In 1896 the trustees of the Marquis of Waterford desired to sell the house, and the Commissioners of Woods and Forests, realizing that its acquisition by the Crown would in due course facilitate the satisfactory rebuilding of the adjoining houses in Waterloo Place, took the opportunity to repurchase the freehold. (fn. 20) The house was demolished in 1912. (fn. 21) The site is now occupied by No. 29 Charles II Street, which forms the return front of No. 11 Waterloo Place.
No representation of the house designed by Johnson has been found.
No. 10 Charles II Street
In 1825 John Howell of the firm of Howell and James, haberdashers and warehousemen of No. 9 Regent Street, (fn. 22) purchased the lease of No. 10 Charles Street. (fn. 23) This house, which backed on to his premises in Regent Street, was occupied by Howell until 1834. (fn. 12) In 1833 it 'was redecorated outside with a neat cemented front, and a novel doorway with frontispiece, which often attracted the eyes of the passers-by'. (fn. 24) This work was carried out by J. B. Papworth, whose designs are in the library of the Royal Institute of British Architects.
During the period 1826–34 Papworth was also employed by Howell to carry out important structural alterations to the premises in Regent Street, (fn. 25) and in 1838 the rear portion of No. 10 Charles Street appears to have been made to communicate with the shop in Regent Street. (fn. 26)
From 1835 until 1877 No. 10 Charles Street was occupied successively by John and Andrew Lawrie of the firm of Lawrie and M'Grigor, army agents. (fn. 27) In 1878 it was re-occupied by Messrs. Howell and James and considerable alterations were made. The work included the rearrangement of a number of rooms on the ground and second storeys, the enlargement of the groundstorey windows, the insertion of new casements in the windows of the second, third and fourth storeys and the addition of a new upper storey. The architect was Alexander Graham. (fn. 28)
Messrs. Howell and James occupied No. 10 Charles Street from 1877 to 1893. The house was then divided. (fn. 22)
The front elevation is five storeys high (the fifth being an added attic) and three windows wide. The design is typical of Papworth—a neoclassical composition carried out in cement. The ground storey contains the doorway on the left of a large shop window, formed by removing the pier between the original two windows. The surviving piers are simply rusticated and the doorway has a cornice-hood projecting on scroll-consoles. A cast-iron balcony extends in front of the three second-storey windows, which are set in a framing of pilasters, with panelled shafts and capitals of fluting between acanthus leaves, supporting a cornice. The middle window of the third storey is dressed with a triangular pediment resting on consoles, but the flanking windows, and those in the fourth storey, have simple architraves. Below the attic storey is an entablature consisting of a plain frieze and a modillioned cornice returned against each end of the front.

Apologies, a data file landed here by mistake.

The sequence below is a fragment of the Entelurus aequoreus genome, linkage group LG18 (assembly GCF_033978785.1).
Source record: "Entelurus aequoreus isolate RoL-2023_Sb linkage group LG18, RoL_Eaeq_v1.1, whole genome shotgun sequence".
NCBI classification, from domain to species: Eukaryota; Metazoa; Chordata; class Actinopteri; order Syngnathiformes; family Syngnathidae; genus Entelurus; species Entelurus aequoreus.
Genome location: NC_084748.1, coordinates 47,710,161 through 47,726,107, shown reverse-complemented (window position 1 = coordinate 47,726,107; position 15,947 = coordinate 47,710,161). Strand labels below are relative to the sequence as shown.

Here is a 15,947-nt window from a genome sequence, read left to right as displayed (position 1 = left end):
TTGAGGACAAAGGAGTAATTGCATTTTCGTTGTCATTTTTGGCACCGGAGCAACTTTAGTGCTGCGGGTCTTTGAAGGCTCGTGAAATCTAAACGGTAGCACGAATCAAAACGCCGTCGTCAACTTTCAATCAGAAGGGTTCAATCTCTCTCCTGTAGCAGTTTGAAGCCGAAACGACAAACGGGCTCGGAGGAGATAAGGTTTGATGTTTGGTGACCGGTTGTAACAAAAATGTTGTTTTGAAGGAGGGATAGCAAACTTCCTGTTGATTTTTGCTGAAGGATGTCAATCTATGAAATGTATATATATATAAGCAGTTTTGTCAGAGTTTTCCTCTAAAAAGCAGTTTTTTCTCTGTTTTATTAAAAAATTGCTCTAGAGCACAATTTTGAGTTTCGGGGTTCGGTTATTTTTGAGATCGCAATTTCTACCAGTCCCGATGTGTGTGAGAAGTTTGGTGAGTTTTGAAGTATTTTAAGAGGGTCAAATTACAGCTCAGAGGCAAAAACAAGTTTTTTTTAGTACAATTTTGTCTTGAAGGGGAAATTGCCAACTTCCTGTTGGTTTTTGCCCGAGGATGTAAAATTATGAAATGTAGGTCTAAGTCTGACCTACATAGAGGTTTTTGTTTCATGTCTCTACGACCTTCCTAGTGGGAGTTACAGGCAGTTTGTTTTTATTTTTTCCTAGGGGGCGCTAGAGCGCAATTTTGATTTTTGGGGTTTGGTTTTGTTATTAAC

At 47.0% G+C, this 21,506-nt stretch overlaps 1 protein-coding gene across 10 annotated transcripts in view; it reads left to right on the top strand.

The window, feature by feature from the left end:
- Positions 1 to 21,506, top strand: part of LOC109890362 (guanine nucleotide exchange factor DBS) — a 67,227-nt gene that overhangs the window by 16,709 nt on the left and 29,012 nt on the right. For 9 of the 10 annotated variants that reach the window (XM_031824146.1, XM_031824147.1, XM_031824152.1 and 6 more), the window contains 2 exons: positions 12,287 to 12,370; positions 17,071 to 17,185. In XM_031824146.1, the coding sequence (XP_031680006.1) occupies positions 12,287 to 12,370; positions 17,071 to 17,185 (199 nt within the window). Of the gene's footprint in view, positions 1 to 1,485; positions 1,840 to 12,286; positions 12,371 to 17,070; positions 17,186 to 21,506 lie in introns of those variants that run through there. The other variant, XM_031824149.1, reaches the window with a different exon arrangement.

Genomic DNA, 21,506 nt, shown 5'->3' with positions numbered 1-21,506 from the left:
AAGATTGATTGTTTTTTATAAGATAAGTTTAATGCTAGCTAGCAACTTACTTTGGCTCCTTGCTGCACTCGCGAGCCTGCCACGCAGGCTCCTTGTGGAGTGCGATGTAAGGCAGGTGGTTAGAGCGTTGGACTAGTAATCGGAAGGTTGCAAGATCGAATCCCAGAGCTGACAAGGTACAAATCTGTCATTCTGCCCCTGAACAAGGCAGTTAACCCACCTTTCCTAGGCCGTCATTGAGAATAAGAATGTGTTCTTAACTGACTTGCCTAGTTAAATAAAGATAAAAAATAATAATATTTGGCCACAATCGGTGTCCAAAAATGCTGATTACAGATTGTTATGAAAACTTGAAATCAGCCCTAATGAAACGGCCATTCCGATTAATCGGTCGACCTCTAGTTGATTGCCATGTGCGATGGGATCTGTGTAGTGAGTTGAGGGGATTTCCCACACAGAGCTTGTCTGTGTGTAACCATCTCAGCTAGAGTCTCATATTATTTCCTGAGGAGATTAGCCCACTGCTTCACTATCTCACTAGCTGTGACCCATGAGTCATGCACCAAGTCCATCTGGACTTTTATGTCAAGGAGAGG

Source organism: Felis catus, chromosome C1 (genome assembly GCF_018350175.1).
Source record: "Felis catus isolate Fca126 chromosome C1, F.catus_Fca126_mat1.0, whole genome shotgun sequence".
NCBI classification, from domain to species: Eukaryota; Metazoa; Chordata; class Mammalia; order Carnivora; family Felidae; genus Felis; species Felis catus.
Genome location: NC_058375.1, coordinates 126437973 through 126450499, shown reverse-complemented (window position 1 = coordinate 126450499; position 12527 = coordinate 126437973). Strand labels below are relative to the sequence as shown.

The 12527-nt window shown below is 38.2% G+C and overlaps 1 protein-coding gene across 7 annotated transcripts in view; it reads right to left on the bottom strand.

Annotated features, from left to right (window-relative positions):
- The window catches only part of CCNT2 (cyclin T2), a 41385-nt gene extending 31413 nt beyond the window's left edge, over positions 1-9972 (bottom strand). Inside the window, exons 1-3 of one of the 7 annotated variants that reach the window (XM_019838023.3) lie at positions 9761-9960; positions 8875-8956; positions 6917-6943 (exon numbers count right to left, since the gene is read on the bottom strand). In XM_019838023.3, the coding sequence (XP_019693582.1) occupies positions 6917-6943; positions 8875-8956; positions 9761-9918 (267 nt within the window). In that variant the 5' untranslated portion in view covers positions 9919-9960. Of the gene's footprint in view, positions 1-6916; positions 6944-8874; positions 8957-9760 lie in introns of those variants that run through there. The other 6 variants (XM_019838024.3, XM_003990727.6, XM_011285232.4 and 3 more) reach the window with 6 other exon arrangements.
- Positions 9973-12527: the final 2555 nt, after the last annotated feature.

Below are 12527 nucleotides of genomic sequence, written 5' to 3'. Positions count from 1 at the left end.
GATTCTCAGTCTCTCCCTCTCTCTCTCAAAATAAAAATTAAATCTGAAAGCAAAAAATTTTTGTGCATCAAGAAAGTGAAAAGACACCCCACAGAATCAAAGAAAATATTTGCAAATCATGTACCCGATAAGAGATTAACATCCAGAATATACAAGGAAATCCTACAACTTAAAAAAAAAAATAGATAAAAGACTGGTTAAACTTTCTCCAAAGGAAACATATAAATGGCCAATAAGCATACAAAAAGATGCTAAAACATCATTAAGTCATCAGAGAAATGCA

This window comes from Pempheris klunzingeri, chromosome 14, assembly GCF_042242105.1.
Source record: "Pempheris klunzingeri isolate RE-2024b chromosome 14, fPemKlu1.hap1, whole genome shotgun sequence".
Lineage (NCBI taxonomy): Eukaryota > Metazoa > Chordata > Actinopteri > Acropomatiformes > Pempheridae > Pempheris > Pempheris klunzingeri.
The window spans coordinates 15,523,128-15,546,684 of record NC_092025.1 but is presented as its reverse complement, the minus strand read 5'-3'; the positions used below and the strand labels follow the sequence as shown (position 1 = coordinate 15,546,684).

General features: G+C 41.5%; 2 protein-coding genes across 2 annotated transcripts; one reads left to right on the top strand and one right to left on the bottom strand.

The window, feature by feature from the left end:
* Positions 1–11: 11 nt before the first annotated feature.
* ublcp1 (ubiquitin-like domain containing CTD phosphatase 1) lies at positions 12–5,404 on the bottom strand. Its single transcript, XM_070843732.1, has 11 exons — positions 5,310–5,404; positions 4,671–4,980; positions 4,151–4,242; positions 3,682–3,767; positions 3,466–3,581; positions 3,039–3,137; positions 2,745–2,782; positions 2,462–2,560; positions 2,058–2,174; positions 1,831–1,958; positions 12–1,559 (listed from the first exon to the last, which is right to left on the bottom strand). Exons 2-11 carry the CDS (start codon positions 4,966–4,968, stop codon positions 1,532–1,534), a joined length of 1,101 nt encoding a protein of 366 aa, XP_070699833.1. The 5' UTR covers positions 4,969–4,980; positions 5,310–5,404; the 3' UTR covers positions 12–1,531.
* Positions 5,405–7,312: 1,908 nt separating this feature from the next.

The Junior United Service Club
The United Service Club was founded in 1816. Its first permanent home was in the club-house erected in 1817–19 at the north-east corner of Charles Street and Regent Street. This building proved too small and in 1827 it was sold to the recently formed Junior United Service Club; the United Service Club then moved to the new clubhouse at the south-east corner of Pall Mall and Waterloo Place which it still occupies. The Junior United Service Club rebuilt their clubhouse in 1854–7 and continued to occupy the site at the corner of Charles Street and Regent Street until the amalgamation of the club with the United Service Club in 1953. The club-house in Charles II Street was demolished shortly afterwards and its site is now occupied by the Atomic Energy Authority of the United Kingdom.
The founder of the United Service Club was Lieutenant-General Thomas, Lord Lynedoch, better known as Lieutenant-General Sir Thomas Graham. He took the chair at a meeting of senior Army officers at the Thatched House Tavern in St. James's Street on 31 May 1815, when it was decided to 'form a general Military Club'. A committee of management was formed, temporary premises were taken in Albemarle Street, and the first general meeting was held there on 13 January 1816. Shortly afterwards the application of the Navy Club to join the new club was accepted, and the name of the club was changed to the United Service Club. (fn. 29)